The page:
Is The Night Clerk a True Story?

‘The Night Clerk’ is a crime drama that follows the story of a young man named Bart. He has Asperger’s, which means that he struggles to have conversations as easily as others. But this is something that he wants to overcome, and he has come up with a unique idea for that- studying the hotel guests through hidden cameras. It works very well in the beginning, but proves to be hazardous in the long run.

With the safety in hotels already under suspicion, this film elevates this fear even further. It also makes us question whether something like this has ever happened in real-life or is it just an extension of the filmmaker’s own paranoia? Is ‘The Night Clerk’ based on true events? Here’s what you should know.

Is The Night Clerk Based on a True Story?

No, ‘The Night Clerk’ is not based on a true story. It is based on an original screenplay by Michael Cristofer, who also serves as the director of the film. The film works like a noir and seems to share some similarities with Alfred Hitchcock’s ‘Psycho’. Bart would spy on his guests just like Norman Bates, though not with the intention of murdering them in the shower.

While the film is fictional, its premise is a rather common thing to happen in hotels, where guests have to be wary of hidden cameras in their rooms. While most hotels try to deny their indulgence in such activities, there was one person who opened up his story to the world. His name was Gerald Foos.

Who is Gerald Foos?

Gerald Foos (Left). Voyeur. Cris Moris/Courtesy of Netflix

In 1966, Gerald Foos got the keys to the place that he would turn into his personal laboratory, conducting the experiments of which hundreds of people have been a part of, without them ever knowing about it. For over two decades, he ran the Manor House Motel in Aurora, Colorado. The place had 21 rooms, and in about half of those, Foos had created a path for himself to become the spectator of the sexual activities of his guests. There was a custom made platform in the rooms that would allow him to peek through the ventilation grates.

In the movie, we come to know about Bart’s practice of spying on guests when he intentionally changes the room number for Karen to the one where he can see her. In the recordings, we see that Bart has recorded couples as well as families and single visitors. He does tend to direct the guests to the particular room when he can, but he is not very keen on it. Foos, on the other hand, was very picky about his subjects. From the looks of the guests, he would decide which ones are good enough, and then, would spend entire nights spying on them.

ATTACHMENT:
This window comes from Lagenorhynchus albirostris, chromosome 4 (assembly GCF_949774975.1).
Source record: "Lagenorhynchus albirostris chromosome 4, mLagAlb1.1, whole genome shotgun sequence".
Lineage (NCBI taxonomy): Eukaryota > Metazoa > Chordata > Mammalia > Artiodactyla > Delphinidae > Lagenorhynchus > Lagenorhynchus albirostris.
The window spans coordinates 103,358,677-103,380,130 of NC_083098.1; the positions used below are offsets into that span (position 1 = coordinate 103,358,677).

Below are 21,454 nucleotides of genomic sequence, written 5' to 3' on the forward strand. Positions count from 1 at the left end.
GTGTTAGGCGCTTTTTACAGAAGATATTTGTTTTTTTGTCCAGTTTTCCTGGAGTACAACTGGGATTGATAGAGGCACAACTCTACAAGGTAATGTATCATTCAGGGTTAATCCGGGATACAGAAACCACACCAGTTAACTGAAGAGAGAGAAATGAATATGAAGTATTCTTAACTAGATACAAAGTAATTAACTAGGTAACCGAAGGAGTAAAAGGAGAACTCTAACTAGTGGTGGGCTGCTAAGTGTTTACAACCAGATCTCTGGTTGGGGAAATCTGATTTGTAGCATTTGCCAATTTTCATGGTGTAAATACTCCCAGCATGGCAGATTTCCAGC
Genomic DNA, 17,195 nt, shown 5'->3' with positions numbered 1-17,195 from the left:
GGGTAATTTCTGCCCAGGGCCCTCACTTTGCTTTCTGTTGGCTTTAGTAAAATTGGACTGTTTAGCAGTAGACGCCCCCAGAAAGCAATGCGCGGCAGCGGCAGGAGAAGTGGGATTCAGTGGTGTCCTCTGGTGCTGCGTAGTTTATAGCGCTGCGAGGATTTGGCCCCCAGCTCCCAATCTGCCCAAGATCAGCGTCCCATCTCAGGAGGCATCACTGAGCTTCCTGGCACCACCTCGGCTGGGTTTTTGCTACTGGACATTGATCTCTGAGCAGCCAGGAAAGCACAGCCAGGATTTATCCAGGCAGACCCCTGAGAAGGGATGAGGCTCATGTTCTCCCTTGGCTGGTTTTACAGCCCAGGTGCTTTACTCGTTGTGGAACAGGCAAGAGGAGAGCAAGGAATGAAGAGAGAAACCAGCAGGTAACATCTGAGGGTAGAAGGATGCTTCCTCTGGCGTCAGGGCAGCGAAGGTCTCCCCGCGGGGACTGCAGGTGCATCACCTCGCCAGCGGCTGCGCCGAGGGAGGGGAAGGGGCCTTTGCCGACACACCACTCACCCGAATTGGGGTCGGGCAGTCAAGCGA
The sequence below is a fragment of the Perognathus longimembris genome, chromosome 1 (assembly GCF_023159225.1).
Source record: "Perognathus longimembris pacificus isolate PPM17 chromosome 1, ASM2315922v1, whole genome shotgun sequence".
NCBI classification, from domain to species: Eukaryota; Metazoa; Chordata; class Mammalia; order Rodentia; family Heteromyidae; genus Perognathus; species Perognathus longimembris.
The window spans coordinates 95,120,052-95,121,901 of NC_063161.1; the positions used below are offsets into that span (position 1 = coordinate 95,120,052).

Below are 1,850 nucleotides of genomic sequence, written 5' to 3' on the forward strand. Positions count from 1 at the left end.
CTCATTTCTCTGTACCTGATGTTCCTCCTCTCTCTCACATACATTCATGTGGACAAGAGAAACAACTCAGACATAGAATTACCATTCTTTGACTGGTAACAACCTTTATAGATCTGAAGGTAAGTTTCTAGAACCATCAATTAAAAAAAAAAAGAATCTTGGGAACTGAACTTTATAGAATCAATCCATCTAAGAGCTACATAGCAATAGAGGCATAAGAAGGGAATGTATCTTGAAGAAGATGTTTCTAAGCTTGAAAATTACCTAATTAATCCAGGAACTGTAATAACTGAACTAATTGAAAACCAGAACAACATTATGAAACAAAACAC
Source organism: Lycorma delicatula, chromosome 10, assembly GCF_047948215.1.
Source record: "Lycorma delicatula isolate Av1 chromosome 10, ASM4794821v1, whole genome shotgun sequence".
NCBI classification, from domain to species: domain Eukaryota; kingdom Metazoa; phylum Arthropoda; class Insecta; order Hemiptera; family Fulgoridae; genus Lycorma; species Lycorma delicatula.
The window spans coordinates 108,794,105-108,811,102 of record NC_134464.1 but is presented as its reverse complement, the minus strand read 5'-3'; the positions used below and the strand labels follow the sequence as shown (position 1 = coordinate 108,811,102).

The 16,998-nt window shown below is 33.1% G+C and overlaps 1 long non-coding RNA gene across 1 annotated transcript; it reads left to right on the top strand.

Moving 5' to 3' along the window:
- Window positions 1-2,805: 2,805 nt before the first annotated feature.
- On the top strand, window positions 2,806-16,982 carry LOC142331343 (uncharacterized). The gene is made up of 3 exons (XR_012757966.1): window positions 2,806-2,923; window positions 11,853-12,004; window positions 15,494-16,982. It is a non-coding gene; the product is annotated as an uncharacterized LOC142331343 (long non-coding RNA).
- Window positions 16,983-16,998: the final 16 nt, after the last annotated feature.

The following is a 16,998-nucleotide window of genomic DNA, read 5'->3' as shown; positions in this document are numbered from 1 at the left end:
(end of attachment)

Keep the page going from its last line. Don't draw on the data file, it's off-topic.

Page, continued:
While Bart was doing this to get better at communication, Foos’s subject matter was entirely sexual in nature. In fact, he kept records of all the people he had watched, compiling the data in the form of a survey. He called himself a voyeur and did not account his activities as perversion but as experimentation.

In 1980, he reached out to journalist Gay Talese after having read one of his works, with sex as its primary subject matter. When Talese came to know about what Foos was doing, he found it an excellent opportunity to cover something that had never been witnessed before. They worked together for years, during which time Talese worked on his book, ‘The Voyeur’s Motel’. However, he didn’t publish it until 2016, when the statute of limitations had passed and no legal action could be pursued against them for whatever criminal activities they would have been held accountable for back then.

Another interesting thing that ‘The Night Clerk’ shares with Foos’ story is a murder. In the movie, when Bart sees a murder in progress, he tries to stop it. He forgets the implications of spying on others. In reality, however, Foos was pretty aware of the limits that his voyeurism created. No matter what happened to the guest, he simply could not indulge in it. He took it so seriously that once, he watched a murder happen inside the motel, but did not reveal the details to anyone!

Eventually, Foos discontinued his practice in 1995 after he sold the motel. The place has since been permanently closed for business. The story of Foos and Talese’s coverage of the matter serves as the premise of Netflix documentary, ‘Voyeur’, further sparking the perpetual doubt that guests have towards hotels.

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